simple question...

This is a discussion on simple question... within the C++ Programming forums, part of the General Programming Boards category; How can I make my program pause for a vertain amout of time? And how can I get the time ...

  1. #1
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    simple question...

    How can I make my program pause for a vertain amout of time? And how can I get the time from one end to anouther? I mean like when the user hits a key it starts then stops when it is suposed to.

    Thank you again!

  2. #2
    Software Developer jverkoey's Avatar
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    >How can I make my program pause for a vertain amout of time?
    look in to the Sleep function (I think it might be windows-specific, but you should be able to find stuff on it either here or on google)

    >And how can I get the time from one end to anouther? I mean like when the user hits a key it starts then stops when it is suposed to.
    I'll leave that to you to figure out, I'll give you a hint:
    Find a function that waits for the user to hit a key.

  3. #3
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    ok I got for the second one! I just hope the user doesn't use it at either noon or midnight.

    Get the time when he/she started then time when he/she ended then subtract them. yay!

  4. #4
    Software Developer jverkoey's Avatar
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    That works, but if you want it to be accurate and not have to worry too much about noon/midnight issues with the time lapsing over, look in to timer functions like GetTickCount or timeGetTime, there's other better ones out there, but those are some good ones to at least look in to and know about.

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    Ok thanks. But I am getting one more probeblem that is relaly making me.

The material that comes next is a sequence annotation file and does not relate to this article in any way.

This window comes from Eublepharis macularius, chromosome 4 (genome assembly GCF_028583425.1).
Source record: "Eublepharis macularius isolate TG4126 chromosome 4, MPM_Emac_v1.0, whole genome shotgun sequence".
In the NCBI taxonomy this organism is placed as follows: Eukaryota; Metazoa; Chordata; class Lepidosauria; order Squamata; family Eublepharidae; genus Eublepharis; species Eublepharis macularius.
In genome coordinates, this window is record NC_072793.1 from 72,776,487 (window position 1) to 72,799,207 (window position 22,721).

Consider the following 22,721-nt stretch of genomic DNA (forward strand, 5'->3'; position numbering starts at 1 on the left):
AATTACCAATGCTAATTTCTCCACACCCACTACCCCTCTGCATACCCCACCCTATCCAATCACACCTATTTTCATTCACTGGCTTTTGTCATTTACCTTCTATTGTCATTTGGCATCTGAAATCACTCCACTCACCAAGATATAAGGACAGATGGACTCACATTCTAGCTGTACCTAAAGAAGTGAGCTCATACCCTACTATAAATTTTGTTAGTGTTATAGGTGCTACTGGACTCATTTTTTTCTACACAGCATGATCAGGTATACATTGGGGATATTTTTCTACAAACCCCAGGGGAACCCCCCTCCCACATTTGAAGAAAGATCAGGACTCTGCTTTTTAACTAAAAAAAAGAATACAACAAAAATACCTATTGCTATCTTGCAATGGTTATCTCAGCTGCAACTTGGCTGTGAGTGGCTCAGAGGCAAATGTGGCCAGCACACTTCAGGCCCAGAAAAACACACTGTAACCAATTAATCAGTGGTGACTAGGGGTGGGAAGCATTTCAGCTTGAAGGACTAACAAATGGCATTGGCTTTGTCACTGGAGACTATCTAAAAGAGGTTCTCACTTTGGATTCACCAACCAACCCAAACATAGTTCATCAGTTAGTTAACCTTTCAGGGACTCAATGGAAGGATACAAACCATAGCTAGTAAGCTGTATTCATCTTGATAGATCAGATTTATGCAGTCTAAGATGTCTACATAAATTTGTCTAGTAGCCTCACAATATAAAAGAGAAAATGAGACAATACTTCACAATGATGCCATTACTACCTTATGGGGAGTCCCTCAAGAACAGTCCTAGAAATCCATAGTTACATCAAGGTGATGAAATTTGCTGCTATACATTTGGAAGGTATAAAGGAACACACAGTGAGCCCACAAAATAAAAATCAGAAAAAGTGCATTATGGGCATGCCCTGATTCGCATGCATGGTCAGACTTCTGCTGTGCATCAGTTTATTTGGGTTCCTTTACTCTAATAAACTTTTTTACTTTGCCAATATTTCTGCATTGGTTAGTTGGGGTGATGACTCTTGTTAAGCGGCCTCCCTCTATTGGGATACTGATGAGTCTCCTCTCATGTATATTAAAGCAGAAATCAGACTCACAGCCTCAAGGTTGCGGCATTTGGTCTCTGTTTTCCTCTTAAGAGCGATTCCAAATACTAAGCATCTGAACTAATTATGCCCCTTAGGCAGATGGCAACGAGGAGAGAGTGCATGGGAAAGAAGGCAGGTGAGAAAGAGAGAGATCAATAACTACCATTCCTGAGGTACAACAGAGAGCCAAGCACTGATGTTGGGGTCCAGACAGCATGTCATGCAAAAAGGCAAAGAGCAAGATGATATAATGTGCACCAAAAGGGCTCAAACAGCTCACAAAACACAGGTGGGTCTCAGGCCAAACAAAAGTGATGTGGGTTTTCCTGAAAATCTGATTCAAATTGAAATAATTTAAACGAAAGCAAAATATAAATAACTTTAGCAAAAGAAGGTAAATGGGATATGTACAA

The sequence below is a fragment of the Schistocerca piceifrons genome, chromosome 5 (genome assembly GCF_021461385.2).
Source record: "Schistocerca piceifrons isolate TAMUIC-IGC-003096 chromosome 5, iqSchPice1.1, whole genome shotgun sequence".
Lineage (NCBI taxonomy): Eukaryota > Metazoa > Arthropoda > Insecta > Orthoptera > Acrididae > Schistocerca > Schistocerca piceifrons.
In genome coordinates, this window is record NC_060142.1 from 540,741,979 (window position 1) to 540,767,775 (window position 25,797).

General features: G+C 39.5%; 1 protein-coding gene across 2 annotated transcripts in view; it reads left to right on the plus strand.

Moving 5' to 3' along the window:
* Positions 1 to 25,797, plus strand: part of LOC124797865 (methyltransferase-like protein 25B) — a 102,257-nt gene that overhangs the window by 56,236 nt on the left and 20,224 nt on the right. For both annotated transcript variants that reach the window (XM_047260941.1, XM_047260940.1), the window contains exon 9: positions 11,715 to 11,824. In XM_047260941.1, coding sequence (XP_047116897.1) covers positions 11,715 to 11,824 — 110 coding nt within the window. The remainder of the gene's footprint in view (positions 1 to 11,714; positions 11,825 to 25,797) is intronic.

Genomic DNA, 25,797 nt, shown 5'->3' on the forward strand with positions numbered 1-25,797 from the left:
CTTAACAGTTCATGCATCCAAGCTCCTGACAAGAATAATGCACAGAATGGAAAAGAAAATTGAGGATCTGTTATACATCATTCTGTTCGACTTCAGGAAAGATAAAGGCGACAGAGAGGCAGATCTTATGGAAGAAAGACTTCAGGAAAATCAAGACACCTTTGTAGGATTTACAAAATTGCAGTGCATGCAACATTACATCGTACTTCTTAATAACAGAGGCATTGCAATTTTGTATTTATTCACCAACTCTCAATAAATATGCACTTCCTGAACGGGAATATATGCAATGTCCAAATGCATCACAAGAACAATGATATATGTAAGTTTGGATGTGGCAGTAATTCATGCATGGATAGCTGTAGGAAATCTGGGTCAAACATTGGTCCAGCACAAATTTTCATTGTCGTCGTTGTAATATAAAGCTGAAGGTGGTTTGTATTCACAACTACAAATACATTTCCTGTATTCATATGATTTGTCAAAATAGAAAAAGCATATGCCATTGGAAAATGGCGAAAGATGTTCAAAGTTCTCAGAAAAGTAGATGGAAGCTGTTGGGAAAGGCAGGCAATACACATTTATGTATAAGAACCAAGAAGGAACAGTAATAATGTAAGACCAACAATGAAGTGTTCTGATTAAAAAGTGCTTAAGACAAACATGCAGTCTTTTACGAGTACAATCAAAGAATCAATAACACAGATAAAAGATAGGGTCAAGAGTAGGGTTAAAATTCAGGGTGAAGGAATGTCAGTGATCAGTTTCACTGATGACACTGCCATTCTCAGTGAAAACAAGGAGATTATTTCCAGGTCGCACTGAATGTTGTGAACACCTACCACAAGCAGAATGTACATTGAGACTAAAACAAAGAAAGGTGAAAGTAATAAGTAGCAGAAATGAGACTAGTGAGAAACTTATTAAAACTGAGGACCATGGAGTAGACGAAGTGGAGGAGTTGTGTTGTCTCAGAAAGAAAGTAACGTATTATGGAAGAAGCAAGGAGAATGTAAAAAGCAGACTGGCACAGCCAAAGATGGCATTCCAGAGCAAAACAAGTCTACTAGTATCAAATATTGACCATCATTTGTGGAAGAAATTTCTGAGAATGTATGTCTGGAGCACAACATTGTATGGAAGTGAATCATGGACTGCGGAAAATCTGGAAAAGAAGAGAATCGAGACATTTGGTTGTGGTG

Code:
    #include <windows.h>
    #include <iostream.h>
    #include <time.h>
    
    int main()
    {
        char user_input[100];
        
        cout<<"type \n\n\n";
        cin.getline(user_input, 5, '\n');
        
        if(user_input=="type")
        {
            cout<<"correct!";
            cin.get();
        }
        cin.get();
    }
    In this code the if stament is not working. If you type "type" (without the ") it doesnt' work. It just pauses and notin happens, as in the correct! never pop ups! What do I have to do?

  6. #6
    Toaster Zach L.'s Avatar
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    You don't want to use == with pointers (not in this case, anyway). Look up the strcmp function in <cstring>, and that'll do the comparison for you.

  7. #7
    i dont know Vicious's Avatar
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    or use C++ style strings

    Code:
    #include <iostream>
    #include <string>
    
    int main ()
    {
    
        std::string user_input;
    
        std::cout << "Enter text: ";
        std::cin  >> user_input;
    
        if ( user_input == "type" ) {
    
            std::cout << std::endl;     
    	std::cout << "Correct!";       
    
        }
    
        std::cin.ignore ();
        std::cin.get ();
        return 0;
    
    }
    Last edited by Vicious; 09-22-2004 at 05:35 PM.
    What is C++?

  8. #8
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    if your running windows
    look up these


    Sleep();


    GetTickCount();



    nuff said.

  9. #9
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    so is std:: the new c++ stnaderd? Becuase I have ben using cout for a long time.

    And thanks once again!

  10. #10
    Software Developer jverkoey's Avatar
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    usually you put:
    Code:
    using namespace std;
    at the top of your code so that your code isn't riddled with std::'s, just looks plain ugly.

  11. #11
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    oh that works. But I looked up the sleep() function. Here is what I found...

    It suspends the process of execution for a set time. It uses the unistd.h header. I, from what I found, think it is a Unix function...

    It doesn't work. It doesn't compile it doesn't reconise it.

  12. #12
    Software Developer jverkoey's Avatar
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    Sleep

    notice the capitalization. I believe it works by including windows.h

  13. #13
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    ok thanks. It works now.

  14. #14
    i dont know Vicious's Avatar
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    Quote Originally Posted by jverkoey
    usually you put:
    Code:
    using namespace std;
    at the top of your code so that your code isn't riddled with std::'s, just looks plain ugly.
    I just have a habit of doing std::

    But I suppose either way is fine, I think there is a faq article about it.

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